Of course, non-British ethnic elements came into the country, particularly in the West. Some of them -- Protestant Northern Europeans -- were expected to assimilate biologically and culturally into the predominately British population. Others were not, but as long as the British Empire was around, there could easily be a multi-racial order that nonetheless had a clear hierarchy.
Canada's biopolitical problem -- still not solved -- emerged when the British Empire left the picture. The sentimental tie became more and more annoying to the canadiens, especially when they were expected to die for it, and after World War II, it no longer had much purchase with English-speakers either. And then the Empire collapsed. So we are left with modern state institutions without their original biopolitical mission.
Except for Quebec, of course, the biopolitical mission was more obvious than ever. The path to creating a "normal state" which would protect the now Quebecois people from internal and external threats, understood in classically epidemiological terms, was open. Simultaneously, Catholicism lost its purchase. Language and nation were all that was left.
So what about Trudeau? Did he really come up with a post-biopolitical strategy for giving the nation state a mission? I would say "no", but the biopolitics are a bit more complicated.
Trudeau offered British Canada (including those lineages that had more or less assimilated into it) a deal. Part of it was a propositional, rather than ethnic identity (hence the Charter), but this propositional identity was pretty weak tea by St. Paul or Lenin's standards. The liberal propositionalism would cohere loosely with ethnic brokerage, mediated by the Liberal Party of Canada. In return, Trudeau would be firm in suppressing the straightforward biopolitics of Quebec.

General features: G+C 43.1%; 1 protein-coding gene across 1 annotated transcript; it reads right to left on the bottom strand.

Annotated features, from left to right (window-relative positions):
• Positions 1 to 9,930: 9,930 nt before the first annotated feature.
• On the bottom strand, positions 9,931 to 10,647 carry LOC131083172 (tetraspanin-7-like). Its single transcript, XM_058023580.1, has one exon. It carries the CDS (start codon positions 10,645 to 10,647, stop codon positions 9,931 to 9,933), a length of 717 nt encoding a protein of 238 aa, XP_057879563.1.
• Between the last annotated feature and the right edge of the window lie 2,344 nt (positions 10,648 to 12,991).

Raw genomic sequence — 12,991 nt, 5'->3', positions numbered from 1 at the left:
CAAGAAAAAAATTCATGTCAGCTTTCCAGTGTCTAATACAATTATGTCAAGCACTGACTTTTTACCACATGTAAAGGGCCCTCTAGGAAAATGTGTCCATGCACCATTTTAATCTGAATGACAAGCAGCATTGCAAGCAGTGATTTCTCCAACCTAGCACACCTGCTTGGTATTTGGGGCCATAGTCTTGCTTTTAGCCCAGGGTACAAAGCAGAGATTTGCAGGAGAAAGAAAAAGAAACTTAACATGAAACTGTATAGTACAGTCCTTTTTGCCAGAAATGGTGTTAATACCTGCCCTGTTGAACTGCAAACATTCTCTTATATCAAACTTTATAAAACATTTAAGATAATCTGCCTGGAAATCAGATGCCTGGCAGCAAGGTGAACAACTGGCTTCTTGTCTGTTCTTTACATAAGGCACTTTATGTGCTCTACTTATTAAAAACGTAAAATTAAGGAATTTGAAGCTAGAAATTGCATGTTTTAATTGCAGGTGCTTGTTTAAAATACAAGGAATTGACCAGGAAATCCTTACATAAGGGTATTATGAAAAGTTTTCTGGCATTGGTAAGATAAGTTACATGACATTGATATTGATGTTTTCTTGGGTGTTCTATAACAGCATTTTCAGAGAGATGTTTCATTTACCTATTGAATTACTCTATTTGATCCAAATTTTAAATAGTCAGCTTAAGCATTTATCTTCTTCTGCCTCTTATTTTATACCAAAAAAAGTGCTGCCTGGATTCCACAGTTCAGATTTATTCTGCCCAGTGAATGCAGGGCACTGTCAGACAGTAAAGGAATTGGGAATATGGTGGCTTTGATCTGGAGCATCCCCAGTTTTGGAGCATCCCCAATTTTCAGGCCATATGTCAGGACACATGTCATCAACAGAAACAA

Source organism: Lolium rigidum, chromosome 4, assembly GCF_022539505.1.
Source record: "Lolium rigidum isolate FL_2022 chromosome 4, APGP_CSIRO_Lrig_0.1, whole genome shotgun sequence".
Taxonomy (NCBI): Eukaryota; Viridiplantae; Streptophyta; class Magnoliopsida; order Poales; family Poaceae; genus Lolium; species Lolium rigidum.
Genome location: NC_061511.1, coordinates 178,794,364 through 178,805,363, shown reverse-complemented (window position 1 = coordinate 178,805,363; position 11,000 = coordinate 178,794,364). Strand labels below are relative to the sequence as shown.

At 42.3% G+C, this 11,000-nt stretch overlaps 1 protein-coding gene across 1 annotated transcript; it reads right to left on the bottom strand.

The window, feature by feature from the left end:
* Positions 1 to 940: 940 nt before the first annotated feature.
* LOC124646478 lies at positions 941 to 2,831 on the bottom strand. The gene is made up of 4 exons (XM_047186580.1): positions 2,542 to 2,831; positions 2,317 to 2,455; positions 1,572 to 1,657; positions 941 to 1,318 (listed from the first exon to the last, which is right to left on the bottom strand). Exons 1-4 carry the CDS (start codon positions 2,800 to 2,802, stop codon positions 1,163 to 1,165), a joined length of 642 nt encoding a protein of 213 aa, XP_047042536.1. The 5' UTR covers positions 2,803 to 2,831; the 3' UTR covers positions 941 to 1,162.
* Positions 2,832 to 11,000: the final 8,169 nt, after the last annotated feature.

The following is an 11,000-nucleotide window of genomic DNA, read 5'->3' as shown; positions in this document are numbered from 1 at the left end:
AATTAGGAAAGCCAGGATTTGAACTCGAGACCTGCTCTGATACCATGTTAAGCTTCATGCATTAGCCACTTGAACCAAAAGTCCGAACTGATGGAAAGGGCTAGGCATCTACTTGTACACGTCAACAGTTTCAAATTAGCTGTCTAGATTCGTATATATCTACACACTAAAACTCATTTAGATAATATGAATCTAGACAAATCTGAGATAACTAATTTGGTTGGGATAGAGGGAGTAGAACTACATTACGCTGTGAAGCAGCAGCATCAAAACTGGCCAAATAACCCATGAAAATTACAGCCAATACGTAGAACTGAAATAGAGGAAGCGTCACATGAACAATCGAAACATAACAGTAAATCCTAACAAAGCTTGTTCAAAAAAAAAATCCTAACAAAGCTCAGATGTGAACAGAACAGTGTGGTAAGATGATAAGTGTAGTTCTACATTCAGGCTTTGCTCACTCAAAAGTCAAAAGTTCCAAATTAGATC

Not that this model means leaving biopolitics altogether. The state still decides what minorities to cultivate, and tries to choose what Amy Chua calls "market-dominant minorities." There are lots of them around the world, and Trudeau-era immigration policy was designed to seek them out.
At this point, it is hard not to get normative. If biopolitics is the kind of thing whose ultimate expression is fascist, then propositionalism would seem to be the better bet. But the ultimate expression of propositionalism is the Inquisition or maybe the Khmer Rouge, so it might just be more important to keep our heads and our sense of moral limits wherever we go.
We remember Parizeau's drunken Kinsley-style gaffe about "money and the ethnic vote." But we forget Trudeau's "Where's Biafra?" quip, his willingness to sacrifice an entire ethnic group to the need of a multi-ethnic state to stay together. There is something about Trudeau's militant cosmopolitanism that grates, even a generation later.
But if we accept that Canada is necessarily multi-racial (in all senses of the word), then are we stuck? Not necessarily propositionalism, but propositionalism if necessary?
Diagram of Panopticon in public domain. Picture of Trudeau at the 1968 Liberal convention copyright National Archives of Canada
*I can't get HTML to do the French accent things.